[Photo: Wine barrels in the Portuguese cellar of the Douro Port shipper Croft / Credit: Ricardo Martins]

For many, the mention of fortified wines may recall high school or college nights and names such as Mad Dog 20/20, Night Train, Cisco or Thunderbird. While technically fortified wines, which simply refers to the process of adding distilled spirits to wine to increase alcohol content, these are not the whole of this category. There are great wines, ranging from sweet to dry and from the low cost to masterpieces meant to be cellared for decades available for those willing to experiment.

Traditional fortified wine most commonly falls into five types, which are Madeira, Marsala, Port, Sherry and Vermouth. In most cases fortification was introduced in order to ensure stability and shelf life for wines meant to travel. Sometimes spirits or other additives were also added to wine to mask flavor and to make beverages for medicinal use.

Madeira comes from the Portuguese islands of Madeira, where spirits were added to wine to help the wine survive the rough movement and constant heat of an ocean voyage. Wines that came back after long voyages were found to have improved dramatically and those that made the round trip (Vinho da Roda) became the most sought-after until producers developed racking and aging techniques to match a costly sea voyage. Madeira wine was hugely popular in early US history, and the British seizing of John Hancock's ship full of Madeira was the cause of the initial separatist riots in Boston. Madeira was so popular with most of the founding fathers that it was used as the wine to toast the signing of the Declaration of Independence.

Marsala, which most of know through the famous American-Italian mushroom-and-wine dish, originates from the city of Marsala in Sicily. An English trader from the 1700s was driven ashore by storms and after a visit to the local tavernas, felt that the locally produced wine from the area around Marsala would sell well in England. He convinced local wine makers to process wine in the same fashion as the Spanish did for Sherry. Success drew other investors and the popularity of Marsala was born.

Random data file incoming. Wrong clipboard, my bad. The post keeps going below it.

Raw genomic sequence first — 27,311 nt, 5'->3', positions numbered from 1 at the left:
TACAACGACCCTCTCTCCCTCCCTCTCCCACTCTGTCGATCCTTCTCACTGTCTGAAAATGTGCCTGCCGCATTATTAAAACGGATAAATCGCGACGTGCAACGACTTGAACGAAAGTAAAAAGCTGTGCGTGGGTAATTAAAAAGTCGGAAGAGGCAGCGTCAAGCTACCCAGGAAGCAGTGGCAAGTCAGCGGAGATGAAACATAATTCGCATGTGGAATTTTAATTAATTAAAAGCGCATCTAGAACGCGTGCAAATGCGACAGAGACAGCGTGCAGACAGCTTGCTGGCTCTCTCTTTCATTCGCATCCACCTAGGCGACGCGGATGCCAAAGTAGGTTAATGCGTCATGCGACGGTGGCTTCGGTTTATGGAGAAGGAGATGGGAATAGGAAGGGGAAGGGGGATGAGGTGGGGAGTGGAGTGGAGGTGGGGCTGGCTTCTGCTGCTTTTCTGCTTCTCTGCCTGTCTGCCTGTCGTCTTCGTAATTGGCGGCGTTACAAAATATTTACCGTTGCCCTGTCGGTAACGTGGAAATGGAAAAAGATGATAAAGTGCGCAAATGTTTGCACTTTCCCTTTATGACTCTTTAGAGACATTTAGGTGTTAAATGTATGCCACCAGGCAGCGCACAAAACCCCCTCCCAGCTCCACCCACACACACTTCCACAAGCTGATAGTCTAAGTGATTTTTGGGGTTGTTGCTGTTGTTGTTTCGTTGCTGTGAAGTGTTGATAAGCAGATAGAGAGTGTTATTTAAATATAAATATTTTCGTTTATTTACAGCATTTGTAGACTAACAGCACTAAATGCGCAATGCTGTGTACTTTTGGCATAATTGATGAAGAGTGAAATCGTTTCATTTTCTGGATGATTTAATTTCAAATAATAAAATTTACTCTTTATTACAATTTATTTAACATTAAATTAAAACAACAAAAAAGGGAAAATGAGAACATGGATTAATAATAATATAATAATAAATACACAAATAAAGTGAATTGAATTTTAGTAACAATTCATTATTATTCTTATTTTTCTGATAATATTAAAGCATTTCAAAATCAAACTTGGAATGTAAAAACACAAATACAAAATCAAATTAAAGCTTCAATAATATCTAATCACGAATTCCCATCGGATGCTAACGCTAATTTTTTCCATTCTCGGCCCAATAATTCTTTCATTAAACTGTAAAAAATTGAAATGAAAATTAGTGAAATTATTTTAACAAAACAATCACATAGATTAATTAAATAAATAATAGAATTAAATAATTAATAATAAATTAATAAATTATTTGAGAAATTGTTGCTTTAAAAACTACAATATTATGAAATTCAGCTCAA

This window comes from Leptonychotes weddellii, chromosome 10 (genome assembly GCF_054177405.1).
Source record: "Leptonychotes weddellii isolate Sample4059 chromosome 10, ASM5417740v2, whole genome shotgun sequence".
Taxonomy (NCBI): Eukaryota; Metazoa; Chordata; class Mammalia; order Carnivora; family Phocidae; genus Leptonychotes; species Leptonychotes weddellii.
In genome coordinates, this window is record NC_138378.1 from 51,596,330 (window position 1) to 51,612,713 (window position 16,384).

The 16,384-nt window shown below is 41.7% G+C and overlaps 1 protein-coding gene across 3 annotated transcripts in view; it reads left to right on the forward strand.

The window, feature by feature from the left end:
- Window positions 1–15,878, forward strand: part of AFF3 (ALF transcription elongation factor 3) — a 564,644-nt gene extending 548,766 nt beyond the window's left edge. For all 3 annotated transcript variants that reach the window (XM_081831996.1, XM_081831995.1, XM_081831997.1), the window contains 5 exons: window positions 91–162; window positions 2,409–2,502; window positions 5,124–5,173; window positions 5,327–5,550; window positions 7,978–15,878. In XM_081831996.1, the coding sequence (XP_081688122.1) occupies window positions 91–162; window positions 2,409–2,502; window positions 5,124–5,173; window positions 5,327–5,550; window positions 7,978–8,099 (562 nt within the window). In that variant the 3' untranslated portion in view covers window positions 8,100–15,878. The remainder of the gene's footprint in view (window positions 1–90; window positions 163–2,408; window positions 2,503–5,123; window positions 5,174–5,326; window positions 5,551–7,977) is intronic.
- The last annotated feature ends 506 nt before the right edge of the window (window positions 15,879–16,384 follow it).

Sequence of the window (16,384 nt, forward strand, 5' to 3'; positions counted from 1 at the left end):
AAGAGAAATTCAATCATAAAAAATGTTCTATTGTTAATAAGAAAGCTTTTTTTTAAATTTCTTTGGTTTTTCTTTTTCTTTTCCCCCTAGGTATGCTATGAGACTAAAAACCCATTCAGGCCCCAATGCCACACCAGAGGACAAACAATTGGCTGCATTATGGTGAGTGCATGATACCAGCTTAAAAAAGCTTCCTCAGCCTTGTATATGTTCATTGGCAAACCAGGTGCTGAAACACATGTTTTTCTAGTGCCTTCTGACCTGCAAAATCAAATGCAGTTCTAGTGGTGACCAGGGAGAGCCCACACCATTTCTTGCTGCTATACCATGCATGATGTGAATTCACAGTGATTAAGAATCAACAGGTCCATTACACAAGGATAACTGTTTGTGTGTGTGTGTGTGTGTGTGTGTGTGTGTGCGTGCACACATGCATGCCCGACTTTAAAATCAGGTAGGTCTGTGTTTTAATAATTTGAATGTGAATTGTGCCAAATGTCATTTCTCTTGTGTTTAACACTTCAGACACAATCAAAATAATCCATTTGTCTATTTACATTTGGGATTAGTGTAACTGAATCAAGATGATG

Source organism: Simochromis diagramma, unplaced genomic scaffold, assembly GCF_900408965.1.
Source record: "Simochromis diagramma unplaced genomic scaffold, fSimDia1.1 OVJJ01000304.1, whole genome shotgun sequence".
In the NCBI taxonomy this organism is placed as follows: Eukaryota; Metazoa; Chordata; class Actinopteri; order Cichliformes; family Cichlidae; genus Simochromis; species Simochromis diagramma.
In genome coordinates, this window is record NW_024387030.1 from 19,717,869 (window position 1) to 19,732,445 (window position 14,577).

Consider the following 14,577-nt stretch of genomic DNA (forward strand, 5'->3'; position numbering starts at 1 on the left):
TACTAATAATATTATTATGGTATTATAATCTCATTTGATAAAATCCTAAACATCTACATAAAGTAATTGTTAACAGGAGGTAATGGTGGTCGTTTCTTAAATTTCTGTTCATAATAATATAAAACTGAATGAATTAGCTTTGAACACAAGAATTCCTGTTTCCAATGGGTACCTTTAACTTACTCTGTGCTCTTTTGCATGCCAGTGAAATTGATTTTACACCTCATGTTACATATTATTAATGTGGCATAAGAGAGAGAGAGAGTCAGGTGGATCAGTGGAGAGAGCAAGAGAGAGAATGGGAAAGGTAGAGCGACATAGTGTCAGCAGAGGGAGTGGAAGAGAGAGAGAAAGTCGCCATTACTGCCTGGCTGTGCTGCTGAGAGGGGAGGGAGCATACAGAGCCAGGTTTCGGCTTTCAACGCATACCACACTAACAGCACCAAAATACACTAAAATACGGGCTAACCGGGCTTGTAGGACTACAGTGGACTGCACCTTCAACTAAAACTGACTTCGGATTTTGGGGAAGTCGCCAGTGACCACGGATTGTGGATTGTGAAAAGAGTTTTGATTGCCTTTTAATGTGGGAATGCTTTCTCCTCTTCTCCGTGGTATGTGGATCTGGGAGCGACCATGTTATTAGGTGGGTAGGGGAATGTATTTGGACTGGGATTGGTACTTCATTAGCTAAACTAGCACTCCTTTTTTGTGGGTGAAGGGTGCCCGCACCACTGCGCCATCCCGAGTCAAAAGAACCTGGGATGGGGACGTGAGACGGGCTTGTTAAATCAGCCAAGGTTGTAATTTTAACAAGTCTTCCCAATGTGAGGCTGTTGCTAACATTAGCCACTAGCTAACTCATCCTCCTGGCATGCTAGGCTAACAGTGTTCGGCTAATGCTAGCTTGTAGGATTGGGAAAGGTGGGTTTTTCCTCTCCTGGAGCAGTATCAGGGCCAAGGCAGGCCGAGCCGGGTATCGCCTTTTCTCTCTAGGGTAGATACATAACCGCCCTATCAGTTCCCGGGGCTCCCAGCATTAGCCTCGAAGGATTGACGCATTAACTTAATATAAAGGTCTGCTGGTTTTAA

Traditional Port comes only from the Douro Valley in northern Portugal. Though many wines in the United States are called port or "port style," only those with the words Dao, Porto, Vinho do Porto or Oporto have actually been produced in the Douro region. The Douro region is the third oldest legally protected wine region in the world, after Chianti and Tokaj and is the only wine used by the British Military to formally toast the Queen. Port Wine gained its popularity at the beginning of the 17th century when conflict between France and England denied thirsty Brits access to French wines. English merchants entered the business in a big way, as can be told by many of the names of traditional producers, such as Dow, Cockburn, Croft, Osburne, Sandeman and many others.

[Sir John Falstaff, oil on canvas / Credit: Eduard von Grützner, public domain]

Sherry is a fortified wine made from white grapes grown near the town of Jerez de la Frontera in the province of Cadiz, Spain. Sherry is perhaps the most ancient of the modern styles of fortified wines, possibly developing in the mid-7th century AD when the Moors brought distillation to Spain. By the 16th century, when Sir Francis Drake sacked Cadiz and captured almost 3,000 barrels of the wine for England, Sherry was considered the best wine in the world. Sometimes known as "sack" in England, it became even more widely appreciated after Shakespeare's character in Henry IV, Sir John Falstaff said, "If I had a thousand sons, the first humane principle I would teach them should be, to forswear thin potations and to addict themselves to sack." Sherry is aged using the Solera method where a percentage of the wine is moved to progressively more aged barrels until a small portion of the eldest is finally bottled. Despite its history and place in culture, Sherry has become sidelined in modern times and many wine writers feel that it is one of the great underappreciated wines of today.

Vermouth is a different style of fortified wine, one that has been aromatized or modified with the addition of spices and herbs, either for medicinal or flavoring purposes. The medicinal uses of vermouth are mostly in the past and relate to the infusion of wormwood, from which the name Vermouth comes. The modern recipes of vermouth are secret but additives may still include wormword as well as more traditional spices such as cinammon, cloves, anise, cardamom, ginger, juniper and many more. Though most often used as a mixer in cocktails or in cooking, some cultures still use vermouth as an digestif to aid in digestion after a meal.

All of these wines can range from the dry to the very sweet and though often drunk alone or with rich desserts, fortified wines can be excellent accompaniments to savory meals.

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